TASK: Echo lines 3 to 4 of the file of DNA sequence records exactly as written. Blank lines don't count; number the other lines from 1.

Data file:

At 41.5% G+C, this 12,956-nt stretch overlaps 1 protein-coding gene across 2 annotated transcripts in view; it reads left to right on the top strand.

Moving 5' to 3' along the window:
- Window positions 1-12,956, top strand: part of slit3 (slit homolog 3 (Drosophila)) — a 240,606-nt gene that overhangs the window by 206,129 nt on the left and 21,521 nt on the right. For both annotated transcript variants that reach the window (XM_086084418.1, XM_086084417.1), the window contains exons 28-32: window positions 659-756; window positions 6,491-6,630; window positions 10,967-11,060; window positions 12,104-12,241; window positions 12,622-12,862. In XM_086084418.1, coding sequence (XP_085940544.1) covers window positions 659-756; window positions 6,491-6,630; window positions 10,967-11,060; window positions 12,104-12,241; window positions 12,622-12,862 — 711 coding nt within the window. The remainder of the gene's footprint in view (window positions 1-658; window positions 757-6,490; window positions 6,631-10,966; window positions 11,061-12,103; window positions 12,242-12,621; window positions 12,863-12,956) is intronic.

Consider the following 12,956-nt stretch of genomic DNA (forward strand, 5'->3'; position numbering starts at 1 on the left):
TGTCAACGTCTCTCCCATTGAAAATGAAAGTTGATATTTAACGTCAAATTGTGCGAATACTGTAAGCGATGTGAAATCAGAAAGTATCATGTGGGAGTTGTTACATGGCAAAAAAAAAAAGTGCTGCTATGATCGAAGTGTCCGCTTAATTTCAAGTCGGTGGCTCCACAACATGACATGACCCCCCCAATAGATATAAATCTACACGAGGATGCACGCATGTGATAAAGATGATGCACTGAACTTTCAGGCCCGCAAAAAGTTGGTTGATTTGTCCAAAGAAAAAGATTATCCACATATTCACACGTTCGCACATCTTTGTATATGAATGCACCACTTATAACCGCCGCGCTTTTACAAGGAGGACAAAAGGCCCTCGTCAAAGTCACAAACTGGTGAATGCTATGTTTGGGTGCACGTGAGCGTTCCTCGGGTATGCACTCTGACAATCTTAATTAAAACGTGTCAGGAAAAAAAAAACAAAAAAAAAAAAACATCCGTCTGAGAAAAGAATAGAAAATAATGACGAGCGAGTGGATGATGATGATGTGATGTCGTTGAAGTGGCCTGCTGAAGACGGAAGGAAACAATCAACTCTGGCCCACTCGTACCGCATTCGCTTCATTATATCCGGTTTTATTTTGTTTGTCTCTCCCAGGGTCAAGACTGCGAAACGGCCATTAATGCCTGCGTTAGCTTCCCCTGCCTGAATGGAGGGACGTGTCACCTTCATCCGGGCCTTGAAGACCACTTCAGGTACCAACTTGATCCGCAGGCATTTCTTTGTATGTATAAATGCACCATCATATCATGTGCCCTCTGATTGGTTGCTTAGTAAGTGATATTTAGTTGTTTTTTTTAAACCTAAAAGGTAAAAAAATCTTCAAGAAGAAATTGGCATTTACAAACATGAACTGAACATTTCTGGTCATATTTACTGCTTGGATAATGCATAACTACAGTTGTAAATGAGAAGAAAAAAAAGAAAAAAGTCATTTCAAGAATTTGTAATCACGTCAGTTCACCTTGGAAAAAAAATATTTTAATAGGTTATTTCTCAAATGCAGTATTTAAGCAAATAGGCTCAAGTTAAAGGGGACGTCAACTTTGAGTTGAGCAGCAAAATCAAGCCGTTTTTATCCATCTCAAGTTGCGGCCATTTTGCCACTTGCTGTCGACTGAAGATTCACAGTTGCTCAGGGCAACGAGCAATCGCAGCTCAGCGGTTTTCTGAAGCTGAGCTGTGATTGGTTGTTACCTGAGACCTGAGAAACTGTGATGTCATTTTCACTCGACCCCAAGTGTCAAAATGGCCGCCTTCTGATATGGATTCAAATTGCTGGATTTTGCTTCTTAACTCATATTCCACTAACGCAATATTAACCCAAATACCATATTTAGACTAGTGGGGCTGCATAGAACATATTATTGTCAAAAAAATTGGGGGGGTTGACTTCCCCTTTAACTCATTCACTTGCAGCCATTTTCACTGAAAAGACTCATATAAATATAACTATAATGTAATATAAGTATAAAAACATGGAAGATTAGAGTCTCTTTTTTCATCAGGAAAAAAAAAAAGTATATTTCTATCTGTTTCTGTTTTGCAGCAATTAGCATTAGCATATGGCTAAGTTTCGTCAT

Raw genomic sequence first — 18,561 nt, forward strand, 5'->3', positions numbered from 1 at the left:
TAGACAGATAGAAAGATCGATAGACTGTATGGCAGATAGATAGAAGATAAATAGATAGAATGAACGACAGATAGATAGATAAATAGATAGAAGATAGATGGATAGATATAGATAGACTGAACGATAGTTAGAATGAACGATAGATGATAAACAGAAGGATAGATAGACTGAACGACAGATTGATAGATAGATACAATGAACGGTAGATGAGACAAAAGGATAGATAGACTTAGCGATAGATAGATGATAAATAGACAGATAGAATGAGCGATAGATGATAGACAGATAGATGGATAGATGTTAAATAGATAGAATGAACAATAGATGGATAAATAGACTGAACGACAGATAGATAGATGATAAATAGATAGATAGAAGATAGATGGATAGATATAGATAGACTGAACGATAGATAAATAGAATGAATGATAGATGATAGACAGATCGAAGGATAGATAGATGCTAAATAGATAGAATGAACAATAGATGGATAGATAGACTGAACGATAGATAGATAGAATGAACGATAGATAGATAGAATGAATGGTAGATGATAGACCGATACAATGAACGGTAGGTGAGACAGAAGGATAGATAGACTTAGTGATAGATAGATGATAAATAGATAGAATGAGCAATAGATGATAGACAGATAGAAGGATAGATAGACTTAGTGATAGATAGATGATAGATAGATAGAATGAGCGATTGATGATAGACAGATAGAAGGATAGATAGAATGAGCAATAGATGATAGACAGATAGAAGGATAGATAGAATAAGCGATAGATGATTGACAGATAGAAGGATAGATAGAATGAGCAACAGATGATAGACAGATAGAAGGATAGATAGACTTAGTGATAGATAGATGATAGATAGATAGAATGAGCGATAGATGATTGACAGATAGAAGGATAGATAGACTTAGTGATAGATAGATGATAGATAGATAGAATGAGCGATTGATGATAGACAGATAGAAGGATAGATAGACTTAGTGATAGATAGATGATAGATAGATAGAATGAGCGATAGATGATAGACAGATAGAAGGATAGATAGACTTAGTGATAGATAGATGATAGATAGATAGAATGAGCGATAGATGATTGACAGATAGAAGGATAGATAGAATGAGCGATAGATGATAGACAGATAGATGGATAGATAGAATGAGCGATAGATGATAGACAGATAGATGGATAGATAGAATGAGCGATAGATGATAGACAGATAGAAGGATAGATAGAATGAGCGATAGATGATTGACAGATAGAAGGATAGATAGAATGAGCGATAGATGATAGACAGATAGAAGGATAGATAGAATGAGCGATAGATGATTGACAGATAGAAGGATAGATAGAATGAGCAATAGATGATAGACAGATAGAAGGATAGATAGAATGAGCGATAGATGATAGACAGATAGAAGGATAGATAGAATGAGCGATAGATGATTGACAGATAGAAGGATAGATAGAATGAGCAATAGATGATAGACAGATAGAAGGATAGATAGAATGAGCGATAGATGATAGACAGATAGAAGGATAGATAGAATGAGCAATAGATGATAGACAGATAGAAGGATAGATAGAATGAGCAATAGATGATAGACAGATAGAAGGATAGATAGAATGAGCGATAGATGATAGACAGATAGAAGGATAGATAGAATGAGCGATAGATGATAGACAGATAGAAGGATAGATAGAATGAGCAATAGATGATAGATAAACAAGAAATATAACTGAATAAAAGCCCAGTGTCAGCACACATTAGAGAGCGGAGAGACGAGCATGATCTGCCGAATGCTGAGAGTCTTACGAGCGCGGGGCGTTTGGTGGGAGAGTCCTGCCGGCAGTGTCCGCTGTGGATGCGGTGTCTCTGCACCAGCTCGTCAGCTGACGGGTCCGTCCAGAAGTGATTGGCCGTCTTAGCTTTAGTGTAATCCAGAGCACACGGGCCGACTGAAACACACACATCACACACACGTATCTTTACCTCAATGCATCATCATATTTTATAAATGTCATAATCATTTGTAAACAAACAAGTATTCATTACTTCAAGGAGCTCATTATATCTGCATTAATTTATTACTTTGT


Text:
- Window positions 1-12,956, top strand: part of slit3 (slit homolog 3 (Drosophila)) — a 240,606-nt gene that overhangs the window by 206,129 nt on the left and 21,521 nt on the right. For both annotated transcript variants that reach the window (XM_086084418.1, XM_086084417.1), the window contains exons 28-32: window positions 659-756; window positions 6,491-6,630; window positions 10,967-11,060; window positions 12,104-12,241; window positions 12,622-12,862. In XM_086084418.1, coding sequence (XP_085940544.1) covers window positions 659-756; window positions 6,491-6,630; window positions 10,967-11,060; window positions 12,104-12,241; window positions 12,622-12,862 — 711 coding nt within the window. The remainder of the gene's footprint in view (window positions 1-658; window positions 757-6,490; window positions 6,631-10,966; window positions 11,061-12,103; window positions 12,242-12,621; window positions 12,863-12,956) is intronic.

Consider the following 12,956-nt stretch of genomic DNA (forward strand, 5'->3'; position numbering starts at 1 on the left):